1999 Cigarette Tax Debate Turns More On Crime Than Health
Concerns about cross-border differences harming merchants and a rise of smuggling contributed to the defeat of proposed cigarette tax increases in thirteen of seventeen states that considered such actions this year, partially shifting the nature of the debate from a health and revenue issue to one of crime and commercialism.
Maryland, New Hampshire and Wyoming passed the only statewide increases this year, while Alabama passed legislation to allow a specific county to raise its tobacco tax. Maryland raised its tax by 30 cents; New Hampshire and Wyoming by 15 cents.
In at least one of the fourteen states that rejected an increase (HI, IN, ME, MT, NE, NM, NY, OK, OR, SD, TN, VT, WV), the most convincing, and controversial, argument was bolstered by testimony from a national conservative lobbying group with ties to the tobacco industry.
In a presentation credited with persuading wavering Nebraska legislators this March, Michael Flynn of the American Legislative Exchange Council said Nebraska’s proposed tripling of cigarette taxes would lead to a mobster-controlled black market and the loss of millions of dollars in tax revenue.
Cigarette tax hike supporters dismissed the smuggling argument as a smokescreen for the tobacco industry — the five major tobacco companies contribute about five percent of ALEC’s $6 million annual budget, according to an ALEC spokesman. But experts say it has validity, evidenced by Michigan’s struggles with black market tobacco since tripling its cigarette tax in 1994.
According to Michigan law enforcement officials, cigarette smuggling dramatically increased in 1994 when the state tripled its excise tax to 75 cents a pack. Smugglers created a pipeline from states such as North Carolina and Kentucky, where the cigarette tax is only 3 cents a pack.
While Michigan’s tax is now the seventh highest, it was at that time the highest in the nation. And at the same time that Michigan raised its tax, the North Carolina legislature voted to eliminate its own cigarette tax stamps–making it impossible to tell where a pack of cigarettes originated. In 1996, South Carolina did the same.
Legal cigarette sales in Michigan fell by more than 25 percent from 1994 to 1997 even as smoking rates rose, according to Michigan Police Tobacco Team detective John Moore. In the same time period, cigarette tax revenue rose more than 20 percent in North Carolina despite declining smoking rates.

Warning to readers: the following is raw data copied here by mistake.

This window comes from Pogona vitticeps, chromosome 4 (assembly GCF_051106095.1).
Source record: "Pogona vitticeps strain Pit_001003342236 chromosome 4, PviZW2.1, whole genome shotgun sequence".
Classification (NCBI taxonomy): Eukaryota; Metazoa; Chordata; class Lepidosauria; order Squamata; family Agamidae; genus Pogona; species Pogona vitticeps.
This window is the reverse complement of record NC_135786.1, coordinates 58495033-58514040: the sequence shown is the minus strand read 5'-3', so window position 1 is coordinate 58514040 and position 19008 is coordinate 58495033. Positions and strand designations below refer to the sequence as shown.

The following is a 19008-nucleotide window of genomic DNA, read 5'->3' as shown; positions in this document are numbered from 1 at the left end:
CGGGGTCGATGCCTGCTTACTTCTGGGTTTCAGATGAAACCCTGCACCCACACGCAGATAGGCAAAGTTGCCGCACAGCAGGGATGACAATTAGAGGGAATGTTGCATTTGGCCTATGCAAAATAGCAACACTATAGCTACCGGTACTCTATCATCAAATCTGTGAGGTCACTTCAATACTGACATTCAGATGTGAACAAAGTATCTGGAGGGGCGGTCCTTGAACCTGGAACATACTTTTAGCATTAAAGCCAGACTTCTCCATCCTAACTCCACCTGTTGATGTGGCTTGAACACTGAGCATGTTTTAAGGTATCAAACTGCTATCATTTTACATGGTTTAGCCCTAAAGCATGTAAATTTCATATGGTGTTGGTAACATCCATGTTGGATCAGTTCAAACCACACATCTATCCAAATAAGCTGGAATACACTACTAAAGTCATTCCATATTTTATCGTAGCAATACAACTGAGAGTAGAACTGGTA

Smuggling had become big business.
With Michigan losing as much as 30 percent of the tax revenue from the $1 billion worth of cigarettes sold in the state, the 1998 legislature passed a law requiring a Michigan tax stamp on every pack sold. The impact was immediate.
The state collected $70 million more in cigarette tax revenue than the previous year. The state Office of Revenue and Tax Analysis estimates the stamps will generate more than $100 million in additional revenue in Fiscal 2000.
Michigan’s worries are far from over, however, as smugglers are finding high-tech methods of counterfeiting the state tax stamp. And with a cigarette tax rate still more than double any of its immediate neighbors, Michigan remains a target for smugglers.
“They don’t quit. They change their game,” Moore said. “There is just too much money to be made.”
New Hampshire legislators approved a cigarette tax hike this year despite tax differentials with neighboring states and in the face of concerns about smuggling.
Store owners near New Hampshire’s borders worried that the state would lose its tax advantage over neighboring Vermont, thereby losing New York and Vermont buyers. Owners on the other borders said the same thing about buyers from Massachusetts and Maine.
One study commissioned by legislators indicated that for each $1 in tobacco purchases, cigarette buyers spend $4.80 on other items.
In the middle of a budget crisis, and searching for ways to increase popular revenue streams, New Hampshire legislators approved the increase anyway.
In Alaska, the debate continues as to whether an increased cigarette tax has discouraged smoking, especially among youths.
At $1 dollar a pack, Alaska now has the highest cigarette tax in the nation. According to a study by the departments of Revenue and Health, that tax resulted in a 17 percent decrease in taxable cigarette sales.
While the report indicates that the tax helped bump Alaska’s monthly tobacco tax revenue from $1.5 million to $4.3 million, critics say the numbers could hide a burgeoning shift to black market cigarette sales.
But with no natural borders with other states, tobacco consumers in Alaska have looked to other means than U-Haul trucks full of contraband cigarettes.
According to law enforcement officials and an informal test by the Anchorage Daily News, the practice of ordering low-tax cigarettes over the Internet has blossomed.
Brett Fried, an economist at the Department of Revenue, acknowledges that the state has few ways to track illegal sales of the Internet, but insists that current revenue figures and smoking rates make sense.
Gov. Tony Knowles has given a grant to Alaska Pacific University to determine the impact of the increased tax on youth smoking. The report was expected July 1, but has not yet been completed.
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